This wonderful story of place and identity is narrated by a little girl who is preparing to move from her home in Northeastern Saskatchewan to Toronto. The story chronicles her exploration of her feelings and her effort to find a way to take the place she knows with her. This book is a wonderful mentor text for supporting students as they explore the places with which they identify. It also illustrates the ways that the places we love become a part of us, even when we leave them.
6. Tillie and the Wall by Leo Lionni
As a metaphor for moving beyond fixed ideas about ourselves, Tillie is an inspiration. Tillie is determined to find out what is on the other side of a huge wall, which has been there as long as the mice in her community can remember. She enlists her friends to try various strategies, none of which work. Finally, she is inspired by a worm and digs underneath the wall. Once on the other side, Tillie finds other mice who become her new friends. Use Tillie’s wall as a metaphor for trying to figure out a puzzling problem. “This must be your wall,” is language that can imply that, as Tillie explained, figuring out the right strategy “…is only a question of patience.”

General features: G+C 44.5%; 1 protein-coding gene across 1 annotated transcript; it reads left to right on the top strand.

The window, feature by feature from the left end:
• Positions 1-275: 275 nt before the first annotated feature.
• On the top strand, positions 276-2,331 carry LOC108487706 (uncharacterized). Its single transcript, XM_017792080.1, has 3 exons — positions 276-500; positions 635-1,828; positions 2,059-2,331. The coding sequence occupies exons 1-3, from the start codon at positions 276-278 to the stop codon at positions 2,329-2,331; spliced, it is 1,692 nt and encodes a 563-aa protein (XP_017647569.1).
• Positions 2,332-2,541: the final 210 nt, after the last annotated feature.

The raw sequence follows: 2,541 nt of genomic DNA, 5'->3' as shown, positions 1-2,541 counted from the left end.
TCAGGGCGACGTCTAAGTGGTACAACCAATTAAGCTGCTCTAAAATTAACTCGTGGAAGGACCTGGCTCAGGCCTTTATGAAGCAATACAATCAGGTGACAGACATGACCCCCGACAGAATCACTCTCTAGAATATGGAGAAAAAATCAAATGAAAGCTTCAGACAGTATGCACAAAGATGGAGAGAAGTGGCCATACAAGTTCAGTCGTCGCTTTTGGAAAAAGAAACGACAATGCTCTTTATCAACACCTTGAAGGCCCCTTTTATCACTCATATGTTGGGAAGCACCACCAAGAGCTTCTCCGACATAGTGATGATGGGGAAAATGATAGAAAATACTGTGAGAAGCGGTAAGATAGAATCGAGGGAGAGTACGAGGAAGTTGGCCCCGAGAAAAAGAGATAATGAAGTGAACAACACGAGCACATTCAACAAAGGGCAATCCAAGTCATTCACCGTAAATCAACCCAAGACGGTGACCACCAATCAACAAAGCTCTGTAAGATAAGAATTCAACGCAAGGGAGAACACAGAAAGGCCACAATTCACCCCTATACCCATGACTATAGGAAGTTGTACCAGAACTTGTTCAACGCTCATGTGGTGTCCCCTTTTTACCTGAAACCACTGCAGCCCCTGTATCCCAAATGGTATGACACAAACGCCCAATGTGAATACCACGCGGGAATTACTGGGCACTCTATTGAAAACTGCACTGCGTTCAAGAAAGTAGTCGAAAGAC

5. In English, Of Course by Josephine Nobisso
When her family immigrates to New York from Italy, the only English Josephine knows is the names of farm animals, which she learned from her baby brother’s English board book. When her teacher sends her to the front of the room to tell the class about herself, “In English, of course,” they think she lived on a farm. Josephine is undeterred by their perceptions that she is not smart, instead she shows her smarts by employing pantomime to communicate. This book is graced with lovely multimedia illustrations, which parallel the bilingual theme in the story.
4. Mr. George Baker by Amy Hest, illustrated by Jon Muth
Even though George Baker is 100 years old, he teaches that it is never too late to learn something new. Although George doesn’t know how to read, yet, this book shows us, through George’s dancing and music, that he is a lifelong learner with a solid self-identity. The little boy next door, Harry, is learning to read alongside George, and they ride the school bus together each morning. This is a rich story of risk, growth, and friendship.